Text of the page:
Malpractice Myths | Defensive Medicine Revisited

shutterstock_135213590I used to write a lot on this blog about the myths that surround medical malpractice in Maryland and throughout this country. I’ve largely jumped off the soapbox because I realized something: no one is really listening. Most readers of this blog that are digging into those kinds of post already either agree or disagree and I’m not changing anyone’s mind. So it just feels like a fool’s errand to keep trying.

Max Kennerly didn’t get this memo and writes a real nice post today shedding more light on the reality of this epidemic, one that we have not made a real dent into in spite of a lot of smart people trying to help solve the problem.

One issues Max talks about is the crazy paradox of doctors saying, “The problem is defensive medicine. I order my patient tests they don’t need and might subject them to harm because I want to cover myself against lawsuits even though I have malpractice coverage.” Here is one saying almost exactly this. It seems like an unbelievably self-incriminating statement that some doctors blithely give all of the time. They could at least throw us a bone and show enough self awareness to acknowledge the insanity of it.

I believe, as Max does, that most doctors put their patients first and order the exact amount of testing and treatment they need. In fact, I think defensive medicine is a problem primarily because doctors care so much for their patients, they want what is best for them regardless of the cost. Is this a problem? Maybe on a macro level. But we have bigger problems than the byproducts of doctors caring too much about their patients.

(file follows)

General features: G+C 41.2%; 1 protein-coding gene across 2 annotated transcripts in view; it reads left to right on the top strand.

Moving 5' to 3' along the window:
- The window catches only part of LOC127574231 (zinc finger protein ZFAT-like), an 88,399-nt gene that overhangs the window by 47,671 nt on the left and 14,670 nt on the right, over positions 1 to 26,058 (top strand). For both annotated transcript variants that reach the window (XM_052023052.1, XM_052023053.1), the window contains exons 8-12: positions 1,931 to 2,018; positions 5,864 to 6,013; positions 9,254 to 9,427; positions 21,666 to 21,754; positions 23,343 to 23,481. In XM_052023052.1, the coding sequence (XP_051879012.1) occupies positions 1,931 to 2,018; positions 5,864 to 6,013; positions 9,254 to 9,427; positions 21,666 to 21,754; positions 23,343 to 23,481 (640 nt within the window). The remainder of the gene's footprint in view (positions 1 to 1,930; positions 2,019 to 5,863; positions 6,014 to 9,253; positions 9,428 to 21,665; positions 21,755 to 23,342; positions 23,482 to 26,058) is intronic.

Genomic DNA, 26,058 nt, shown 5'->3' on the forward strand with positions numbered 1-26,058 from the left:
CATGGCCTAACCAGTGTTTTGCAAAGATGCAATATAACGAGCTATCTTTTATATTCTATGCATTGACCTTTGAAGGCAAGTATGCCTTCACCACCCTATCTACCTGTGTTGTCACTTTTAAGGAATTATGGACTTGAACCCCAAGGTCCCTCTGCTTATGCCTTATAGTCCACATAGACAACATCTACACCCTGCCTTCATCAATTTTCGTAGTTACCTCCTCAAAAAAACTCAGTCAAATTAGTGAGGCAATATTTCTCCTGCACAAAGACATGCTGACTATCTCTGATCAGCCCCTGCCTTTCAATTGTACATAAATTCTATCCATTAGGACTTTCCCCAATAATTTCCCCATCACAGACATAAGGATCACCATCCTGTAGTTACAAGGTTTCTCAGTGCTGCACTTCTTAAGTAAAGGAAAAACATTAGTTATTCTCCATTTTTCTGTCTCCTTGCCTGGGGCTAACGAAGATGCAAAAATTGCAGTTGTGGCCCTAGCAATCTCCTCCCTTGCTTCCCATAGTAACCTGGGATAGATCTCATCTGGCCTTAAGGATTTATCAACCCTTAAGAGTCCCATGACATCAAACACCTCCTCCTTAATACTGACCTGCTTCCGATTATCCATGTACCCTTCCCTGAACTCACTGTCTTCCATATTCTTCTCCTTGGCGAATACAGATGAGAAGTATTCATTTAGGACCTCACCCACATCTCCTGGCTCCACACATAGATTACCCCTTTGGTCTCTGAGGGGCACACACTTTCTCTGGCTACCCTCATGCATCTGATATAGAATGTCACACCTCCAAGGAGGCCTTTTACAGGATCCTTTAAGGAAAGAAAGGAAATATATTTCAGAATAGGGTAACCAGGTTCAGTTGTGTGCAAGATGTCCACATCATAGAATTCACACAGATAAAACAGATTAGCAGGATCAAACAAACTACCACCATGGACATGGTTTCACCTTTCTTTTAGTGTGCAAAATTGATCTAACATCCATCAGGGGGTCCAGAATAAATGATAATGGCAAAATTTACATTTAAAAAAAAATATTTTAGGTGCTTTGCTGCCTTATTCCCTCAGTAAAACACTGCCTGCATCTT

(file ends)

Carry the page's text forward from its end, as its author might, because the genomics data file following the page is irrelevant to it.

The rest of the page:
Doctors also practice defensive medicine because they don’t want to be blamed for hurting their patient outside of the litigation fears. Forget lawsuits, can you imagine being blamed for the death of another person? Whether the accuser is right or wrong, there has to be an unbearable pain that comes with that.


Of course, I’m doing a little of the very thing I’m accusing doctors of doing. There are a number of influences that cause doctors to over treat their patients, including some that are purely “fear litigation” related. But those pushing the defensive medicine myth don’t try to untangle or even acknowledge this complexity. They just draw a straight line from unnecessary tests to the Malpractice Lawsuit Dragon.

I think, and this is the first time I realized it, this is a part of why lawyers and victims are losing this public relations war. Lawyers are the mouthpiece for victims (and ourselves, of course). We tend to see everything in cold analytical terms, allowing for gray. The public we are wanting to persuade to see it our way has little time or energy for the problem. They make decisions like how I decided that speed cameras are good. So the simple “defensive medicine costs us billions” argument is probably unbeatable.

Honestly, this was going to be a two sentence post linking Max’s post when this started.

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